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October 21, 2014

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Boulder City to stop dumping effluent in the desert, start recycling

Boulder City

Boulder City is beginning a long process to recycle its wastewater.

A study was recently completed laying out the alternatives to the city’s current system, which is sending effluent from the city’s wastewater treatment plant out two channels into the desert of the Eldorado Valley, where it evaporates and seeps into the ground before it reaches U.S. 95.

Boulder City is the only municipality in the Las Vegas area that disposes of its wastewater rather than selling it or returning it to Lake Mead, which gives the Southern Nevada Water Authority credit toward its annual allotment of Colorado River water, Water Authority spokesman J.C. Davis said.

Boulder City does not have the option of returning its wastewater to Lake Mead, because it would cost too much to build a pipeline over the mountains surrounding the city to deliver it to Lake Mead, City Manager Vicki Mayes has said. Water from the Las Vegas Valley flows through natural washes back into the lake.

In comparison, Mesquite recycles all of its wastewater to water the seven golf courses in the city and its parks, Mesquite Economic Development Director Bryan Dangerfield said.

Boulder City does sell a fraction of its daily effluent flow to a quarry for gravel washing and dust control.

The Boulder City Council has directed city staff to begin the planning that will be required to eventually sell more of its wastewater for industrial use to a second gravel producer and a future solar power generator or other plant in the Eldorado Valley.

Boulder City’s wastewater disposal system was questioned in 2007 after one of the channel banks broke and some of the treated effluent flowed into the Boulder City Conservation Easement, a preserve for tortoises and other desert wildlife owned by Boulder City but managed by Clark County. To address concerns by the county and the Nevada Division of Environmental Protection, the city agreed to study alternatives.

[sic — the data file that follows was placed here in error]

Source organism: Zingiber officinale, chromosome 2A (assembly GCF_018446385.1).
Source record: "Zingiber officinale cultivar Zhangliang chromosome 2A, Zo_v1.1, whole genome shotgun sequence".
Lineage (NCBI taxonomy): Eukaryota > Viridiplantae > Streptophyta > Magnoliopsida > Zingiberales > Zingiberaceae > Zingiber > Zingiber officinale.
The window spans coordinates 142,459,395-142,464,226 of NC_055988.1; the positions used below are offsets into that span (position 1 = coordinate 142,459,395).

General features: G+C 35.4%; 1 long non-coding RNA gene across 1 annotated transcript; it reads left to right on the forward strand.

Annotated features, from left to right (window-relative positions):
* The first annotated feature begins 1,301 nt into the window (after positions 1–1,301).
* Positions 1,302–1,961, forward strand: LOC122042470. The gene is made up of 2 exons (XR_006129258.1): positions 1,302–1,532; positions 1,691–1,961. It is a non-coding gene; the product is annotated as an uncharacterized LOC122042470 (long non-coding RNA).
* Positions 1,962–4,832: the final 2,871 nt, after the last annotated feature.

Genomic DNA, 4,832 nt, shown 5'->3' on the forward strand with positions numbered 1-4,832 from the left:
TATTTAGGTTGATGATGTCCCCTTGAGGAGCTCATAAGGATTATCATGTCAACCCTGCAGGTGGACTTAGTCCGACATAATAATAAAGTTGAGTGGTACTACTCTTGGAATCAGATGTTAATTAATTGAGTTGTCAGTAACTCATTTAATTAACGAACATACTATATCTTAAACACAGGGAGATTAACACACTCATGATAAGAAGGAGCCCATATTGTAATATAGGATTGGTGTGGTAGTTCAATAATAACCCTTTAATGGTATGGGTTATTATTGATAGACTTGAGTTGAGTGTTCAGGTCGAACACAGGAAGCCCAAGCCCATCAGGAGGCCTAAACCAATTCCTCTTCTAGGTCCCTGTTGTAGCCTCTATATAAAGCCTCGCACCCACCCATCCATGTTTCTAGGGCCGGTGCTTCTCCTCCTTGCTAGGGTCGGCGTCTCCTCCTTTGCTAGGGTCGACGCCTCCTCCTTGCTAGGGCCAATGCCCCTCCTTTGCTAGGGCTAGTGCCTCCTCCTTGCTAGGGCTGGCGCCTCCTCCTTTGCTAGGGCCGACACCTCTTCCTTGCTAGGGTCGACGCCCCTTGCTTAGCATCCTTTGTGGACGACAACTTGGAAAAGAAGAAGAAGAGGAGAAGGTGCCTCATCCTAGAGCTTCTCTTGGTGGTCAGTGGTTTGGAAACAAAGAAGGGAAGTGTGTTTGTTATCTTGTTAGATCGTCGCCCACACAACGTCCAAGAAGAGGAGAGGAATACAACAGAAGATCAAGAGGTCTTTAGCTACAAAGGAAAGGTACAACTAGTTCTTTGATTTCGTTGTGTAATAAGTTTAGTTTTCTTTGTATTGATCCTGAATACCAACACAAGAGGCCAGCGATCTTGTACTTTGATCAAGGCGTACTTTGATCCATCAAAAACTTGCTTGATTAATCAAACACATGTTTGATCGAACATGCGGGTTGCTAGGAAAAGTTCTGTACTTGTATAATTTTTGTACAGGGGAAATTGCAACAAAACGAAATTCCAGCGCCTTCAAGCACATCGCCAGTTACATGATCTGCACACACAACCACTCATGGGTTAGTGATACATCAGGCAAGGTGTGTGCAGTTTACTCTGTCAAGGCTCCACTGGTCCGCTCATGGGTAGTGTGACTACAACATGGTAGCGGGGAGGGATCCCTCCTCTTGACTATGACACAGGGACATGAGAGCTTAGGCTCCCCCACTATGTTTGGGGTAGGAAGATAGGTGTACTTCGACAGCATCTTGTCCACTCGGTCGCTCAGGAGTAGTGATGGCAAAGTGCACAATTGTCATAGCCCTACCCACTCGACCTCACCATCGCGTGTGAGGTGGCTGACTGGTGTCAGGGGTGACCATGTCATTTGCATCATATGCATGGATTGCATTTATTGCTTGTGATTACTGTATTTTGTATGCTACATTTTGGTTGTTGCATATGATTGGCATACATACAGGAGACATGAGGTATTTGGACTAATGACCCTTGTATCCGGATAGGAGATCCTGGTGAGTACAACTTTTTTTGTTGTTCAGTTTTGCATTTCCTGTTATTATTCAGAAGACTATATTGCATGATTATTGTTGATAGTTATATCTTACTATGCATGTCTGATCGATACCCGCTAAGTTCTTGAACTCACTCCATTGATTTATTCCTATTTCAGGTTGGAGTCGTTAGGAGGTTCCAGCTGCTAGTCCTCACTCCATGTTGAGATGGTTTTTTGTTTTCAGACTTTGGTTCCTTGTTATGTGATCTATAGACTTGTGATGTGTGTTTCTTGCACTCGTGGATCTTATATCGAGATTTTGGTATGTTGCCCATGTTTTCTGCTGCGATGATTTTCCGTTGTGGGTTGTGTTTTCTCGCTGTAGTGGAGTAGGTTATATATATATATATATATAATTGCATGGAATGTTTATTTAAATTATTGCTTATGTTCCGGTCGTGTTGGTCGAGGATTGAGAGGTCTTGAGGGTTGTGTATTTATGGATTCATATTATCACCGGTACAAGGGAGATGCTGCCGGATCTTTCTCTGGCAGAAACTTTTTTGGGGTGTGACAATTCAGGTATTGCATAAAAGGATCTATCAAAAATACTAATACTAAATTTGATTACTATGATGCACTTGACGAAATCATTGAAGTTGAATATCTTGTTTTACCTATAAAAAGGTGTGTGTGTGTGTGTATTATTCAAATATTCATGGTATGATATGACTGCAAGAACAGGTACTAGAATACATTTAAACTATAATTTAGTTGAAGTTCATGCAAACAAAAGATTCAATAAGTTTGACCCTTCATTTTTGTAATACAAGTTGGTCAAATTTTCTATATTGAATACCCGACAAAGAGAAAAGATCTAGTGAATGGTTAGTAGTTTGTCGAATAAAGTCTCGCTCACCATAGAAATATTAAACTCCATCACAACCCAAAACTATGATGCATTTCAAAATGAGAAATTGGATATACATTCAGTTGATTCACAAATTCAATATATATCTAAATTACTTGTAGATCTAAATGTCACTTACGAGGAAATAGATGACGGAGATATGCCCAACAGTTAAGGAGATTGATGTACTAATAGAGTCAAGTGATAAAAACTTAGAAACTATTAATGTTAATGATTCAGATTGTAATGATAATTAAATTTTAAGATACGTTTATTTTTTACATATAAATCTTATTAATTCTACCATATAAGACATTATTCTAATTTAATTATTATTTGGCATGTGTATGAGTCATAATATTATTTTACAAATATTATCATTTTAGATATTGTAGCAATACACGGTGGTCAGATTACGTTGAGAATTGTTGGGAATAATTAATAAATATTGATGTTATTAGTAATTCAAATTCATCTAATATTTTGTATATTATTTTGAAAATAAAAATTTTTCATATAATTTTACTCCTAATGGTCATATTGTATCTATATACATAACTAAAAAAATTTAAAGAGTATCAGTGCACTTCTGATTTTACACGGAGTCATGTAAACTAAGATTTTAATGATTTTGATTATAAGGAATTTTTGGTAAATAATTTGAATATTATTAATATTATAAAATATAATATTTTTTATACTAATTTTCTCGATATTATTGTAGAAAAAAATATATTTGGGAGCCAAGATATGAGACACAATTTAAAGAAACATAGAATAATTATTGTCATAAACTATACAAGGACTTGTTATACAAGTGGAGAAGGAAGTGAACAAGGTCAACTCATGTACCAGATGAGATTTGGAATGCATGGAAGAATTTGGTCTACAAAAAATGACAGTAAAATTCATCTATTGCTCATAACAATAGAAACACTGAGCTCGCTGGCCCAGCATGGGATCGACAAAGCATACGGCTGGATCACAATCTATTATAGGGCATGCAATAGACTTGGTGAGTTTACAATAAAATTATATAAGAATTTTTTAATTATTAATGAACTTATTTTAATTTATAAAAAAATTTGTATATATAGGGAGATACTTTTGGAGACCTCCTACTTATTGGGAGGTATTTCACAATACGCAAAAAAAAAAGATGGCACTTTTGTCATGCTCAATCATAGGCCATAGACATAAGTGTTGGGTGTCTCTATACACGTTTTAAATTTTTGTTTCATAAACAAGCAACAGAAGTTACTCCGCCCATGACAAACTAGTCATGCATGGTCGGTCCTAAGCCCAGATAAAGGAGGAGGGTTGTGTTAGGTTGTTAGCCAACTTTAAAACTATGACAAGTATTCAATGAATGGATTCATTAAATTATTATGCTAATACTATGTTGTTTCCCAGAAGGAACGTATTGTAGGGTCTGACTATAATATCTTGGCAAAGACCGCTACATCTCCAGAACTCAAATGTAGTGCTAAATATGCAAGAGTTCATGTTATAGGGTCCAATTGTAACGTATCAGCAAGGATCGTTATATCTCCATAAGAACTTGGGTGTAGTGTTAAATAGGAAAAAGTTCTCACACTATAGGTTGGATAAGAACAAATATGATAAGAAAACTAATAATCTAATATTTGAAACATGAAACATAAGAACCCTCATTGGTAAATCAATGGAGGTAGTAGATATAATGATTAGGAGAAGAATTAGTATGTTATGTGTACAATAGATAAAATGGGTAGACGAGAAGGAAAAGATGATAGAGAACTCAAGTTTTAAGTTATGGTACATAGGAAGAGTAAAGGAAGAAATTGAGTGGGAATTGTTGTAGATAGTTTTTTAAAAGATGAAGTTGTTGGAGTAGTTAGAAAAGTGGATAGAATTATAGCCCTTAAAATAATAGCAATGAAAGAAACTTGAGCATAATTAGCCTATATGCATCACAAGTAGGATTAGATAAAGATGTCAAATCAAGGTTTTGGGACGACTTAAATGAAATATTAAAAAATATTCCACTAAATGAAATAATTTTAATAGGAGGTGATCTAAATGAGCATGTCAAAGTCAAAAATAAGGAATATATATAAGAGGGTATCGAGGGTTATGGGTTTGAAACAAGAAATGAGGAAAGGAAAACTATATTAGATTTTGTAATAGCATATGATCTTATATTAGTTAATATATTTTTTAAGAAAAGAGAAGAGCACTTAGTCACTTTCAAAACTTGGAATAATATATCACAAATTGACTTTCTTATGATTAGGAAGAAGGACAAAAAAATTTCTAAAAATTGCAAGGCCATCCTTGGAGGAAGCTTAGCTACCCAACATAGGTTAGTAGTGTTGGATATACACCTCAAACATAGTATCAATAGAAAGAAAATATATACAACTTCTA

Jacobs Engineering Group presented those alternatives to the City Council on Tuesday, and the council voted unanimously to make selling its effluent for industrial use a long-term goal.

The plan will require about $8.7 million to build pipelines from the wastewater treatment plant to the industrial sites in the Eldorado Valley and to increase the quality of the wastewater so it is suitable for industrial use, Jacobs engineer John Connell said. With the revenue from selling the water, the city could recoup that cost in 14 to 23 years, Connell said.

Even with the new system, not all of the wastewater would be sold, given the current industrial demand, the Jacobs report says. Industrial reuse would take about 40 percent of the current effluent supply, the report says.

Treating the water to the higher level required for irrigation use and delivering it to the city’s two municipal golf courses would cost $12.8 million and would not supply enough water to irrigate the courses nine months of the year, Connell said.

The other choices were to modify the existing channels at a cost of $100,000 or to create new rapid infiltration basins, a sort of evaporation or holding pond, for $6.8 million.

Public Works Director Scott Hansen said it didn’t make sense to modify the existing channels. The state encouraged the city to remove vegetation in the channels, he said, but the vegetation is holding the sand in place.

“When constructing a new channel without firm banks, you’re gambling a little bit,” he said. “Will the water stay in the channel or not? Do you need to vegetate the banks?”

Public Works crews are monitoring the channels daily to catch any leakage early, Hansen said. That should avoid a repeat of the 2007 incident, he said.

“The problem was that it ran for days,” Hansen said.

In addition, he said, the state recently renewed the city wastewater permits for five years, buying some time.

“As long as we are moving in the right direction to get the water away from the conservation area, they will give us leniency,” he said.

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